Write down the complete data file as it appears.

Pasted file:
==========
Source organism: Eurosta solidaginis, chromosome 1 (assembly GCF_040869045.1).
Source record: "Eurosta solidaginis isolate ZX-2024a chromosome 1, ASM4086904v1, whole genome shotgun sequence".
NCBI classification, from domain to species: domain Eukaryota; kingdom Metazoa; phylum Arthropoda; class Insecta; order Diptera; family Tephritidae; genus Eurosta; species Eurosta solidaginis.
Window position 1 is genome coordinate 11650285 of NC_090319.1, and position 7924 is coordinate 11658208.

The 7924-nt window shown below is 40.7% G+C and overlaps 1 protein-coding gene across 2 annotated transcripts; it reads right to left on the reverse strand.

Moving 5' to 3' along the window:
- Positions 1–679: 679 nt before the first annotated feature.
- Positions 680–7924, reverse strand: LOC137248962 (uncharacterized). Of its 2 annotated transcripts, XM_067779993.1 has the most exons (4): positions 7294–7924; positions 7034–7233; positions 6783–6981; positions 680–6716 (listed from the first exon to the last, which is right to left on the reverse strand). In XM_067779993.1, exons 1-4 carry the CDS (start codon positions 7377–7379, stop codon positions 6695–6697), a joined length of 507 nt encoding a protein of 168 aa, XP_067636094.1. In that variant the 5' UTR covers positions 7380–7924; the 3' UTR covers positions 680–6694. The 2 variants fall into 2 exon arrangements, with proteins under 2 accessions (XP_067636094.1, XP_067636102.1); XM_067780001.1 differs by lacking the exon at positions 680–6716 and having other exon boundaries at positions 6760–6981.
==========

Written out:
Source organism: Eurosta solidaginis, chromosome 1 (assembly GCF_040869045.1).
Source record: "Eurosta solidaginis isolate ZX-2024a chromosome 1, ASM4086904v1, whole genome shotgun sequence".
NCBI classification, from domain to species: domain Eukaryota; kingdom Metazoa; phylum Arthropoda; class Insecta; order Diptera; family Tephritidae; genus Eurosta; species Eurosta solidaginis.
Window position 1 is genome coordinate 11650285 of NC_090319.1, and position 7924 is coordinate 11658208.

The 7924-nt window shown below is 40.7% G+C and overlaps 1 protein-coding gene across 2 annotated transcripts; it reads right to left on the reverse strand.

Moving 5' to 3' along the window:
- Positions 1–679: 679 nt before the first annotated feature.
- Positions 680–7924, reverse strand: LOC137248962 (uncharacterized). Of its 2 annotated transcripts, XM_067779993.1 has the most exons (4): positions 7294–7924; positions 7034–7233; positions 6783–6981; positions 680–6716 (listed from the first exon to the last, which is right to left on the reverse strand). In XM_067779993.1, exons 1-4 carry the CDS (start codon positions 7377–7379, stop codon positions 6695–6697), a joined length of 507 nt encoding a protein of 168 aa, XP_067636094.1. In that variant the 5' UTR covers positions 7380–7924; the 3' UTR covers positions 680–6694. The 2 variants fall into 2 exon arrangements, with proteins under 2 accessions (XP_067636094.1, XP_067636102.1); XM_067780001.1 differs by lacking the exon at positions 680–6716 and having other exon boundaries at positions 6760–6981.